HubSpot (NYSE:HUBS) Q2 Sales Beat Estimates, Provides Optimistic Full-Year Guidance

Full Report / August 02, 2023

Sales and marketing software maker HubSpot (NYSE:HUBS) reported results ahead of analysts' expectations in Q2 FY2023, with revenue up 25.5% year on year to $529.1 million. Guidance for next quarter's revenue was also better than expected $533 million at the midpoint, 1.21% above analysts' estimates. HubSpot made a GAAP loss of $118.9 million, down from its loss of $56.4 million in the same quarter last year.

HubSpot (HUBS) Q2 FY2023 Highlights:

  • Revenue: $529.1 million vs analyst estimates of $505.5 million (4.68% beat)
  • EPS (non-GAAP): $1.34 vs analyst estimates of $0.99 (34.9% beat)
  • Revenue Guidance for Q3 2023 is $533 million at the midpoint, above analyst estimates of $526.6 million
  • The company lifted revenue guidance for the full year from $2.08 billion to $2.12 billion at the midpoint, a 1.68% increase
  • Free Cash Flow of $59.6 million, down 30% from the previous quarter
  • Customers: 184,924, up from 177,298 in the previous quarter
  • Gross Margin (GAAP): 83.5%, up from 81.3% in the same quarter last year

Started in 2006 by two MIT grad students, HubSpot (NYSE:HUBS) is a software as a service platform that helps small and medium-size businesses sell, market themselves, and get found on the internet.

The platform integrates with a company’s website and database and provides easy-to-use tools to capture visitor’s information, automate email marketing, and create content marketing and sales campaigns. Companies using HubSpot are able to analyze their customers' behaviour and optimize the marketing based on who the customers are and what they need.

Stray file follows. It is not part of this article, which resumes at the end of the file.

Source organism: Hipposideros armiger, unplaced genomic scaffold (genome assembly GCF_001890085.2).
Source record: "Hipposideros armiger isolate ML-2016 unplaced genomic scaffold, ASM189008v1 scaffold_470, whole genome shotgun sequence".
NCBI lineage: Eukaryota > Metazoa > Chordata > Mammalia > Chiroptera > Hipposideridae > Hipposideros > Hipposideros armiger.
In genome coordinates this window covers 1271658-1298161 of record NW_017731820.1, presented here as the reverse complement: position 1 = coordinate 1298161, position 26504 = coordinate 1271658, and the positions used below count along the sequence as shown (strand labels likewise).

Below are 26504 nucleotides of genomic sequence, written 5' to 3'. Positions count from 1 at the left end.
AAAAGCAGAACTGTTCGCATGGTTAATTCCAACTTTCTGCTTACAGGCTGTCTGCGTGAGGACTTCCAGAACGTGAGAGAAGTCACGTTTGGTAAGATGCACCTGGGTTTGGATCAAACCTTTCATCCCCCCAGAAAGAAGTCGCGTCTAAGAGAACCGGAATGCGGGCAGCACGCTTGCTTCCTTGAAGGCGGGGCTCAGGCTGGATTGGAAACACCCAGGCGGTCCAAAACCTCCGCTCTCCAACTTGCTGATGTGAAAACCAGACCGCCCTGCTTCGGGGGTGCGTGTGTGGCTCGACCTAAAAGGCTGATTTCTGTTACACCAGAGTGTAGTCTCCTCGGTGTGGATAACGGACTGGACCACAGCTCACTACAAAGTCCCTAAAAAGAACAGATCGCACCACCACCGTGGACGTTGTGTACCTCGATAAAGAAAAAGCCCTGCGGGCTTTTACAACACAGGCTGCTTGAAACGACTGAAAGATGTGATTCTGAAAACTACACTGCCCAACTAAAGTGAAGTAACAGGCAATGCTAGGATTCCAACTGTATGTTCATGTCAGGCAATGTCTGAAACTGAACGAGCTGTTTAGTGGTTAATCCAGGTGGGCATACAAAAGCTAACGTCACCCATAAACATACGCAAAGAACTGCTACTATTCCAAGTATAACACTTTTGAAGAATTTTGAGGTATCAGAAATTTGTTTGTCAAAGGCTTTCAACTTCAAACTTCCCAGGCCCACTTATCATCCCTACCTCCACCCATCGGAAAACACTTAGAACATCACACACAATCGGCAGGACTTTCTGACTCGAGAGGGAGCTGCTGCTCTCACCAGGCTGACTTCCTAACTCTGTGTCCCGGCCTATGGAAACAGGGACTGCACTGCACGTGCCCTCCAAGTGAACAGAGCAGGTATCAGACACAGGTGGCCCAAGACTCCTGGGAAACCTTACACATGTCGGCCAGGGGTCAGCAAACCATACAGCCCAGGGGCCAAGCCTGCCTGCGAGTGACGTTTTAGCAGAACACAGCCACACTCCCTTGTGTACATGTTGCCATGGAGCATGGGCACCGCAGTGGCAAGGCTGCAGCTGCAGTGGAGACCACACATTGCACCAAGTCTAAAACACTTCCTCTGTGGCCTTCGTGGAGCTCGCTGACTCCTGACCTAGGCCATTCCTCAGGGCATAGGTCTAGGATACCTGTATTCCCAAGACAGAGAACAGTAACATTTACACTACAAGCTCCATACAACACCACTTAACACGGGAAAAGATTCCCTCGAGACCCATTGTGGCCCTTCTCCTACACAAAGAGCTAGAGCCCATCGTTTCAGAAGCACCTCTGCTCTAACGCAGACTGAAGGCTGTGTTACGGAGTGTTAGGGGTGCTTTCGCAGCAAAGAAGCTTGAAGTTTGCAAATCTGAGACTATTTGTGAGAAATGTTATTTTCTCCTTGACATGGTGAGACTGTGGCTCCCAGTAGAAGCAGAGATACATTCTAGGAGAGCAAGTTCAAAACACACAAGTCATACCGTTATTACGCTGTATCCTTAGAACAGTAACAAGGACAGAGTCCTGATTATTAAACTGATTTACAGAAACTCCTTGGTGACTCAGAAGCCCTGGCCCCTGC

Hubspot pioneered the concept of inbound marketing, a strategy where companies attract customers by creating interesting content on topics their customers care about rather than buying ads. Practicing what they preach the company is attracting customers mainly by creating free online content and tools. That seems to be a fit for their business model because with the large number of smaller customers it would be too expensive to hire a classic enterprise sales team to sell to them.

For example, instead of cold calling potential customers or spending money on paid advertising, a typical mom-and-pop coffee shop could set up an online website and use tools provided by HubSpot to make their brand more visible on search sites such as Google. Google displays the coffee shop as part of the search results whenever people search for a good place to buy coffee, thereby providing more visibility which could eventually lead to sales.

Companies need to be able to interact with and sell to their customers as efficiently as possible. This reality, coupled with the ongoing migration of enterprises to the cloud drives demand for cloud-based customer relationship management (CRM) software that integrate data analytics with sales and marketing functions.

Being the pioneer in the inbound marketing niche has helped HubSpot manage competition from companies such as Zoho and Salesforce (NYSE:CRM).

Sales Growth

As you can see below, HubSpot's revenue growth has been over the last two years, growing from $310.8 million in Q2 FY2021 to $529.1 million this quarter.

HubSpot Total Revenue

This quarter, HubSpot's quarterly revenue was once again up a very solid 25.5% year on year. However, its growth did slow down a little compared to last quarter as the company increased revenue by $27.5 million in Q2 compared to $32 million in Q1 2023. While we'd like to see revenue increase by a greater amount each quarter, a one-off fluctuation is usually not concerning.